Not being evil: Google pays for bus passes for low-income kids

By Mary Ebeling

Google is funding bus passes for more than 30,000 low- and moderate-income youth in San Francisco. This announcement is seen by many as a first step toward greater civic engagement by Silicon Valley tech giants, and city government thinks it is a good first step for partnering with the tech industry more generally. The $6.8 million gift alone will not address other stresses for this population, such as displacement as many formerly affordable neighborhoods gentrify in the city. Stronger policies will be needed to manage housing affordability and other rising costs that push out working-class and lower-income residents. Access to quality transit is a big part of the affordability equation for residents in San Francisco, but access to affordable housing and living wage jobs will also help moderate this growing tension.

Luxury shuttle buses chartered by Silicon Valley’s tech giants such as Google, Facebook, and Apple first raised public ire because they use publicly funded infrastructure—Muni bus stops—to load and unload passengers, making it difficult for Muni to operate its service. Commonly referred to as the “Google” buses, the charter buses have come to symbolize the growing economic disparity between long-time residents and the young, highly compensated employees of the tech firms.

Google admits that city residents have every right to be frustrated with the impacts the shuttle service has on their community. The company is also part of a pilot program with the city to pay $1 per day per Muni stop used by the charter buses. The agreement covers all the private shuttles, which gives access to 200 of Muni’s 2,500 public bus stops. However, the agreement has not appeased groups focused on housing costs and evictions. These groups have filed an appeal to the approval of the pilot program, seeking an environmental impact assessment under California’s environmental law, CEQA.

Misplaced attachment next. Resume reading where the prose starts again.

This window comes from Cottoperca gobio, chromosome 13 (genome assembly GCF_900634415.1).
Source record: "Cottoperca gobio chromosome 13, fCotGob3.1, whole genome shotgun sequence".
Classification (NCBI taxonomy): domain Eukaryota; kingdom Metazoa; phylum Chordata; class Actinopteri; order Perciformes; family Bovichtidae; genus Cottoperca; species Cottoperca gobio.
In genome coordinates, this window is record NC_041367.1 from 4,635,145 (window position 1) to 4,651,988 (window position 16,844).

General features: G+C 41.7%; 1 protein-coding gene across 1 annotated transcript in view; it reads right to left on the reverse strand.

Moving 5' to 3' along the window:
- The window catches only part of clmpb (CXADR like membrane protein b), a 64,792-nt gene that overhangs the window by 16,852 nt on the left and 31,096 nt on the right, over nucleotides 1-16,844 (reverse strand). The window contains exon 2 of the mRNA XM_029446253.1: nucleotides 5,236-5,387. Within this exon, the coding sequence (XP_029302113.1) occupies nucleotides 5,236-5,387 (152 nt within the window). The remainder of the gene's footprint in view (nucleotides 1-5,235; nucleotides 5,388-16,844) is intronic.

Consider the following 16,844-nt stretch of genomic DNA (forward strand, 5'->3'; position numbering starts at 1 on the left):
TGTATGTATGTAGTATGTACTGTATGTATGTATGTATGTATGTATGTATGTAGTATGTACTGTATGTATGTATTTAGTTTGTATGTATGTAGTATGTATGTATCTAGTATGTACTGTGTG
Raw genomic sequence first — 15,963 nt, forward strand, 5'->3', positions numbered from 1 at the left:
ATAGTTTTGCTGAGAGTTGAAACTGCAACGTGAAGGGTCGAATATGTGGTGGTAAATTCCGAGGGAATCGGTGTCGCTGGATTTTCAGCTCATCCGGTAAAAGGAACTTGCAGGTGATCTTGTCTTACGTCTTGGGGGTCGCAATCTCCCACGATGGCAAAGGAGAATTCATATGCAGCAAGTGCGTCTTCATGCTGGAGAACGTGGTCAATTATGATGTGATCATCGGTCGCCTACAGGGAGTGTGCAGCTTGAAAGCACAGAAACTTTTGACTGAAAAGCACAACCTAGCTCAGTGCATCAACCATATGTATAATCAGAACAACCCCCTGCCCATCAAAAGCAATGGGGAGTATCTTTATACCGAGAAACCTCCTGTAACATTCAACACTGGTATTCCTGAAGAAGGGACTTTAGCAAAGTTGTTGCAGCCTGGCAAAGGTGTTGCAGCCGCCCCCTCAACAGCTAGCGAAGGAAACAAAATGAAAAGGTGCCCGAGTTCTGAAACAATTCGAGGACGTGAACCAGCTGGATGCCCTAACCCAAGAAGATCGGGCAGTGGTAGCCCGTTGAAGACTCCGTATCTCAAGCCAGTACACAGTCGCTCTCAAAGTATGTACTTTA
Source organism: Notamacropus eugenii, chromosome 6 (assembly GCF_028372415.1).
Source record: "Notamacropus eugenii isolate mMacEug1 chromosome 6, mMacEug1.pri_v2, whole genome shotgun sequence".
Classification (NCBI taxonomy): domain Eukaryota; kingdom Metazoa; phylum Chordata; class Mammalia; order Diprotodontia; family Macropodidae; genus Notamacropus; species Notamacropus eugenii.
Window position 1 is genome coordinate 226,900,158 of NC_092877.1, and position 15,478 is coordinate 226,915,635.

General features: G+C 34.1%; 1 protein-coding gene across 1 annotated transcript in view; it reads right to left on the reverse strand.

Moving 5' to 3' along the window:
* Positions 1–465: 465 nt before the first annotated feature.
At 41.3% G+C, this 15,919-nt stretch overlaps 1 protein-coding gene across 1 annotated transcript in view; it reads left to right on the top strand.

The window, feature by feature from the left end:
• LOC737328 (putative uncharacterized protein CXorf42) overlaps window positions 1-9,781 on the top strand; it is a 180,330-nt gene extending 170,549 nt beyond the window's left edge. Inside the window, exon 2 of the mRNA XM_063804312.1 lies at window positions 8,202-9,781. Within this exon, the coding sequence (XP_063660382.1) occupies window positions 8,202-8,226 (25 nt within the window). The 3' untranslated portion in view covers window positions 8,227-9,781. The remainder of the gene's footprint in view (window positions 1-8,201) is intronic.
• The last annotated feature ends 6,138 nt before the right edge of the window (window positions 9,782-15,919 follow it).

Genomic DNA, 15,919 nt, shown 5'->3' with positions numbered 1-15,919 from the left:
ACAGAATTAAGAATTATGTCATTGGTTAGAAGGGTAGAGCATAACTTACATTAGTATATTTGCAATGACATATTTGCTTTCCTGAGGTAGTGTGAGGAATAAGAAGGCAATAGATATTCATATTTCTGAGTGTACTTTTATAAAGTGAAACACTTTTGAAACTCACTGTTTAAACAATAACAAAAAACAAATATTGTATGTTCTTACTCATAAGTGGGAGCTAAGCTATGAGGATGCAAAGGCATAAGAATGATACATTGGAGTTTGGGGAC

San Francisco is not the only city struggling to balance public transportation needs and housing affordability with job growth. Halfway across the country, the success of Epic Systems, a medical IT company in Madison, WI, is resulting in similar pressures. Like San Francisco, Madison has yet to settle the housing affordability issue. But on the transportation front, things are different. Epic, knowing many of its employees prefer to live in the city rather than near the company’s suburban campus, reached out to the city’s transit provider, Madison Metro, and arranged to pay for transit service to their new research/office campus outside the city limits. Epic employees do not get a free charter bus, but they do have access to efficient bus service with Wi-Fi on board. The buses are over capacity after operating for only a few years. The routes are open to the general public, and many suburban residents are also taking advantage of the new service, making both directions of travel popular.

Mary Ebeling is a Transportation Policy Analyst at SSTI.